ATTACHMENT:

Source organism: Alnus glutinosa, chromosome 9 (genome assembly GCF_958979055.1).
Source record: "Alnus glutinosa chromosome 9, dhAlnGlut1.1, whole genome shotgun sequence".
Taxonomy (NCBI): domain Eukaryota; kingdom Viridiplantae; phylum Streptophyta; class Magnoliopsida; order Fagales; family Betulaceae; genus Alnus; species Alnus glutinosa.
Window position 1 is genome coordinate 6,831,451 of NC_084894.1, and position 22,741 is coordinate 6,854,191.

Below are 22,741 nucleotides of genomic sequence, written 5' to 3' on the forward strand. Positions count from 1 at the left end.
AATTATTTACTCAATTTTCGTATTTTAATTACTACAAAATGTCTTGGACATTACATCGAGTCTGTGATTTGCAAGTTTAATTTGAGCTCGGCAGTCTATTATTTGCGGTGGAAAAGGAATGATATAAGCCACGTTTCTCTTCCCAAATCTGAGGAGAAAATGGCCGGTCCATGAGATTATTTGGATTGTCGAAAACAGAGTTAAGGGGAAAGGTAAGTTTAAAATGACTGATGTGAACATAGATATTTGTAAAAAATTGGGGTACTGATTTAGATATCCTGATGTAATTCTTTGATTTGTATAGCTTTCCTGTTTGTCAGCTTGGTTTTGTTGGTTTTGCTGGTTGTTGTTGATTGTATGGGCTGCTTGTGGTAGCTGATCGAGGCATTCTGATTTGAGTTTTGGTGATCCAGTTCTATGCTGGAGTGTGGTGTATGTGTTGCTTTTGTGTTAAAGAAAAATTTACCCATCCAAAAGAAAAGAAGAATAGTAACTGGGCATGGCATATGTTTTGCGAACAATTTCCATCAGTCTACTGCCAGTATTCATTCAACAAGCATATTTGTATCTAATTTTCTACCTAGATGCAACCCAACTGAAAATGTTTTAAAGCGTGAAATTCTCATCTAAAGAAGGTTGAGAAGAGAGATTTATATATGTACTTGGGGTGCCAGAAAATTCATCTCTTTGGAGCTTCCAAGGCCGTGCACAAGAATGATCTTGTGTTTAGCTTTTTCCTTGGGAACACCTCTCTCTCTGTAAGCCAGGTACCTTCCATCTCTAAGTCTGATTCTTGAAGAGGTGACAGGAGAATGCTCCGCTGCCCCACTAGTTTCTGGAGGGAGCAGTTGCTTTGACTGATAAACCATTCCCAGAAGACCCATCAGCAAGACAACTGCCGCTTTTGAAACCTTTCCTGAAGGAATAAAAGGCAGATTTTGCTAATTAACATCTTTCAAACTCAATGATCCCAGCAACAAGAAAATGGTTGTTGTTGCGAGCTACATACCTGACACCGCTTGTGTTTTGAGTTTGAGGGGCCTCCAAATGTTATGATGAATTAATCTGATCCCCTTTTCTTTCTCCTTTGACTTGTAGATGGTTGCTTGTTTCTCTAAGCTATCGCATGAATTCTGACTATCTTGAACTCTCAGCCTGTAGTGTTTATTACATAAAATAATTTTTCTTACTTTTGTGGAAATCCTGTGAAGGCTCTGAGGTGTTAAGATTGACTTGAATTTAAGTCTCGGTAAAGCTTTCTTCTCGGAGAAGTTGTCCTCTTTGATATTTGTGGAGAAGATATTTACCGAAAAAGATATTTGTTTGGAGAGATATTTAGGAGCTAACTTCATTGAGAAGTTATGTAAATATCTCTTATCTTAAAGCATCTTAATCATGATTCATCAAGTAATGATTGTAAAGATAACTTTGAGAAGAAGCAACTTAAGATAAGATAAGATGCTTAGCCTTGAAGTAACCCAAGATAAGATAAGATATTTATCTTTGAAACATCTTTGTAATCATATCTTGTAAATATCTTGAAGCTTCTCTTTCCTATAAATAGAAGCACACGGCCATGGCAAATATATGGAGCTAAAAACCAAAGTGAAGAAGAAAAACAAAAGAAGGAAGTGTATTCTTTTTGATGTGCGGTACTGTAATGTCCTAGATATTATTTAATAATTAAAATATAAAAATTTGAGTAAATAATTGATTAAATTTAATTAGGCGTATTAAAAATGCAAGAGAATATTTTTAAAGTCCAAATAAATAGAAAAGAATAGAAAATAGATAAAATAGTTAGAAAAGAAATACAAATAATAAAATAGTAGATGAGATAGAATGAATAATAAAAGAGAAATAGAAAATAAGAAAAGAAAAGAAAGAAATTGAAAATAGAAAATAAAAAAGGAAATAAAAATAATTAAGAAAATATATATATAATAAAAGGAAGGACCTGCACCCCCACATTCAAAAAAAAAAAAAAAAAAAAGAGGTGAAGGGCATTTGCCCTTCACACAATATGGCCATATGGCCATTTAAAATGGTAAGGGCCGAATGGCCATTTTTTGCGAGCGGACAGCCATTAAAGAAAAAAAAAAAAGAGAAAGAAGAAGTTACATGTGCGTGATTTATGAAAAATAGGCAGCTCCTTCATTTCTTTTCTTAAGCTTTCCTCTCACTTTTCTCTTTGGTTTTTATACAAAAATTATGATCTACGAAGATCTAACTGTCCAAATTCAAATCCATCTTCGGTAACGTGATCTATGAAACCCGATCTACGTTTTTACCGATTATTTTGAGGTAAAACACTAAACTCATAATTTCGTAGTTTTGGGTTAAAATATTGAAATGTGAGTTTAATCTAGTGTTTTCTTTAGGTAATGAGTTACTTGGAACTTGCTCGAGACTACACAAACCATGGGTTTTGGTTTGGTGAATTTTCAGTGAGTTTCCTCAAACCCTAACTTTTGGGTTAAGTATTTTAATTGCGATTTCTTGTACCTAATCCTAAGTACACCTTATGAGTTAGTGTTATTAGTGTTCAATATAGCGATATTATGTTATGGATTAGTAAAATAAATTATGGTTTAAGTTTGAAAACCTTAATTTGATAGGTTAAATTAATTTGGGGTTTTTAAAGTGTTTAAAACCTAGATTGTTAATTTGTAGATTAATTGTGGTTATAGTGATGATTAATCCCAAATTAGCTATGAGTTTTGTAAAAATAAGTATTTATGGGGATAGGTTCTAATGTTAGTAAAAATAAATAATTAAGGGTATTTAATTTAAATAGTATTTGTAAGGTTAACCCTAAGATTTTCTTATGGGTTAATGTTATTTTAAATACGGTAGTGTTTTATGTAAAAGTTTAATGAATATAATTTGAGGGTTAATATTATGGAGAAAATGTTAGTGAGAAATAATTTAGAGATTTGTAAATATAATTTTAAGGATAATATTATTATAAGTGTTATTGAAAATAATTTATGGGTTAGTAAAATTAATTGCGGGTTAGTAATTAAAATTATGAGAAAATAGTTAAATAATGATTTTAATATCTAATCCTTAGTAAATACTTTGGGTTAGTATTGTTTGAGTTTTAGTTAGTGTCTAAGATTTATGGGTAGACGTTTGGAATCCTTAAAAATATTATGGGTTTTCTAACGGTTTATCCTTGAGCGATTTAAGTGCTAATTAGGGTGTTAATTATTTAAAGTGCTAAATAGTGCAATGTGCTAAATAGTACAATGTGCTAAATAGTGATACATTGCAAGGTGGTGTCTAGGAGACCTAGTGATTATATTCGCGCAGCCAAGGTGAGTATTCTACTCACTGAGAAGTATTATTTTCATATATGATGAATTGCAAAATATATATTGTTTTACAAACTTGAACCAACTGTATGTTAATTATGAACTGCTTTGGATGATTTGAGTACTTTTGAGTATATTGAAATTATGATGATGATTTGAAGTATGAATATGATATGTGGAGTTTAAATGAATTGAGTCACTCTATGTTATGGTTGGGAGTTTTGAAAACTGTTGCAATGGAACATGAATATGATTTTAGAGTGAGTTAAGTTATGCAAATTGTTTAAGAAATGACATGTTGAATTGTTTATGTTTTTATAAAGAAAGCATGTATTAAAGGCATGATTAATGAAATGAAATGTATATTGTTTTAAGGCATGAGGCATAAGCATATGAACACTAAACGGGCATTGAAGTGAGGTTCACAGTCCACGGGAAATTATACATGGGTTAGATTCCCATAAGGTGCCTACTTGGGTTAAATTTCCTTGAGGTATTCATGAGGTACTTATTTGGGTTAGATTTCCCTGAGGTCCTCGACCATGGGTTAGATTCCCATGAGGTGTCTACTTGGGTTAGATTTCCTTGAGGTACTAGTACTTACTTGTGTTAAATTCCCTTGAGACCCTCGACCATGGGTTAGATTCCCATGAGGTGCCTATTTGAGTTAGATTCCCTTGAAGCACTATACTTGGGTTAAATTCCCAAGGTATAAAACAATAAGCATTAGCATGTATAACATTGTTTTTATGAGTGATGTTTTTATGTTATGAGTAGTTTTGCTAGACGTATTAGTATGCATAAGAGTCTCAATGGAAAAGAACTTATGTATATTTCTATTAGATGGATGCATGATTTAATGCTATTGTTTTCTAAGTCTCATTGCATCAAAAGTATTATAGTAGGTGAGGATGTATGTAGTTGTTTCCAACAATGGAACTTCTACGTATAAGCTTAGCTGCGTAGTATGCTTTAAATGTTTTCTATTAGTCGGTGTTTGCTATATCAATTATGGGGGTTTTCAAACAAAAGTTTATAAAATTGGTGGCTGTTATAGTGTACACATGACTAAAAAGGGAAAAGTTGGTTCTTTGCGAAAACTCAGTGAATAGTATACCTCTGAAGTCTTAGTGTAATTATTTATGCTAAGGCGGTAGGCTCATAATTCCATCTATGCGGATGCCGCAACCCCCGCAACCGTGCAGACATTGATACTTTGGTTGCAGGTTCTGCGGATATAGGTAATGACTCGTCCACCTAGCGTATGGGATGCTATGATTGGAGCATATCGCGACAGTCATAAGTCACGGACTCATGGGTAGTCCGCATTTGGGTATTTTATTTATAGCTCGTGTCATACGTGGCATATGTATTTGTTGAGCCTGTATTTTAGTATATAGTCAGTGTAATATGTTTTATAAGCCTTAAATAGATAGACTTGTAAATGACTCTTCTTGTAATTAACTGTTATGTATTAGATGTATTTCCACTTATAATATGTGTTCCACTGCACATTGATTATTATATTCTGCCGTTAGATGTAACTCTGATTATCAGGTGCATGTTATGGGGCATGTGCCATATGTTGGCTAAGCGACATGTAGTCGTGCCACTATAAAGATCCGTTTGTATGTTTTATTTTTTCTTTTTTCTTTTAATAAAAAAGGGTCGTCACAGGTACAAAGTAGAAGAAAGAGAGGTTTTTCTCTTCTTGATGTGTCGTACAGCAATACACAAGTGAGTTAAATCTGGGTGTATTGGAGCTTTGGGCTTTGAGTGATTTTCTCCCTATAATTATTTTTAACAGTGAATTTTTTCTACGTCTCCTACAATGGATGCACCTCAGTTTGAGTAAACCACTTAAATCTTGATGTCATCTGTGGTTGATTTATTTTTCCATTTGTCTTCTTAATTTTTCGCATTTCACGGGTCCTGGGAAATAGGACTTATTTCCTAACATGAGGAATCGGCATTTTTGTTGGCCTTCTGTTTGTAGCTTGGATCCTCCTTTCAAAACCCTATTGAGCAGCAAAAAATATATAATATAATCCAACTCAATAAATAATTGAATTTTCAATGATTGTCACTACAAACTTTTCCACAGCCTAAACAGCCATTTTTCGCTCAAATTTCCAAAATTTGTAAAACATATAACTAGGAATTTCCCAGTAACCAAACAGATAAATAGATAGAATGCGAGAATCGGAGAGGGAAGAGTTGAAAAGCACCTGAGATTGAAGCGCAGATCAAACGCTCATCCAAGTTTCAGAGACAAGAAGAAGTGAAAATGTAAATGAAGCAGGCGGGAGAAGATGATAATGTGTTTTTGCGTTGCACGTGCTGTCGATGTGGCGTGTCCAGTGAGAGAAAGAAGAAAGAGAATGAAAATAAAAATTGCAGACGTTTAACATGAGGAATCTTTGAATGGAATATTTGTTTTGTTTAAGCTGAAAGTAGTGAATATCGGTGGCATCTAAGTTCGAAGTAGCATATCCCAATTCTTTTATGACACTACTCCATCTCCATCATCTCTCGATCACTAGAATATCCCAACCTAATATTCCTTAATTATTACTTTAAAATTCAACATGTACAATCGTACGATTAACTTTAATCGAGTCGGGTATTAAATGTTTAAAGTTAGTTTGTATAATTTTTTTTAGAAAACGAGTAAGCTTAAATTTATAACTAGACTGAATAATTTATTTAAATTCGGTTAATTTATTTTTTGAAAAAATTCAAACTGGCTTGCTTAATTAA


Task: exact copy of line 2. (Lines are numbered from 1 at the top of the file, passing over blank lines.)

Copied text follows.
Source record: "Alnus glutinosa chromosome 9, dhAlnGlut1.1, whole genome shotgun sequence".